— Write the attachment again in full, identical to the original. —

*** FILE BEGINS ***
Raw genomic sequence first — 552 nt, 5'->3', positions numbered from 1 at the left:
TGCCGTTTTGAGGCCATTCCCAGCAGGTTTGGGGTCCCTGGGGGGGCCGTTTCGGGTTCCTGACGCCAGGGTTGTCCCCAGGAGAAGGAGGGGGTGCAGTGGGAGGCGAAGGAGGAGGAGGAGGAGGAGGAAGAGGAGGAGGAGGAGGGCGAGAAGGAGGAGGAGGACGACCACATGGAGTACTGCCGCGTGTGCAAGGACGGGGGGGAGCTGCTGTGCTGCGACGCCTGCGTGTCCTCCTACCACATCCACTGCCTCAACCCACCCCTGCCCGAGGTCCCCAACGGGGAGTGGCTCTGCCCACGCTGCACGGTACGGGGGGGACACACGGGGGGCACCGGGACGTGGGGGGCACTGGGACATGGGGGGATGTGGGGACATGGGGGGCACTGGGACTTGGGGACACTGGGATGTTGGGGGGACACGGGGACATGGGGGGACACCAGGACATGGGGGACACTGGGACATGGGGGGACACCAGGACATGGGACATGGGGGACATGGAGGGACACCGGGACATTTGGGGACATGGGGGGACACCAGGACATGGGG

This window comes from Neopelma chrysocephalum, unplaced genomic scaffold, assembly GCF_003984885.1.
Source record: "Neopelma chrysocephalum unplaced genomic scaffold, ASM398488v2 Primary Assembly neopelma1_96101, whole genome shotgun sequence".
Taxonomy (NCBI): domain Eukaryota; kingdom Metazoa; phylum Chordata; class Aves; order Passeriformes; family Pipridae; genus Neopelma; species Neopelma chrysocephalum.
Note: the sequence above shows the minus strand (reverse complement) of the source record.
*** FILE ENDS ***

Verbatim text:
Raw genomic sequence first — 552 nt, 5'->3', positions numbered from 1 at the left:
TGCCGTTTTGAGGCCATTCCCAGCAGGTTTGGGGTCCCTGGGGGGGCCGTTTCGGGTTCCTGACGCCAGGGTTGTCCCCAGGAGAAGGAGGGGGTGCAGTGGGAGGCGAAGGAGGAGGAGGAGGAGGAGGAAGAGGAGGAGGAGGAGGGCGAGAAGGAGGAGGAGGACGACCACATGGAGTACTGCCGCGTGTGCAAGGACGGGGGGGAGCTGCTGTGCTGCGACGCCTGCGTGTCCTCCTACCACATCCACTGCCTCAACCCACCCCTGCCCGAGGTCCCCAACGGGGAGTGGCTCTGCCCACGCTGCACGGTACGGGGGGGACACACGGGGGGCACCGGGACGTGGGGGGCACTGGGACATGGGGGGATGTGGGGACATGGGGGGCACTGGGACTTGGGGACACTGGGATGTTGGGGGGACACGGGGACATGGGGGGACACCAGGACATGGGGGACACTGGGACATGGGGGGACACCAGGACATGGGACATGGGGGACATGGAGGGACACCGGGACATTTGGGGACATGGGGGGACACCAGGACATGGGG

This window comes from Neopelma chrysocephalum, unplaced genomic scaffold, assembly GCF_003984885.1.
Source record: "Neopelma chrysocephalum unplaced genomic scaffold, ASM398488v2 Primary Assembly neopelma1_96101, whole genome shotgun sequence".
Taxonomy (NCBI): domain Eukaryota; kingdom Metazoa; phylum Chordata; class Aves; order Passeriformes; family Pipridae; genus Neopelma; species Neopelma chrysocephalum.
Note: the sequence above shows the minus strand (reverse complement) of the source record.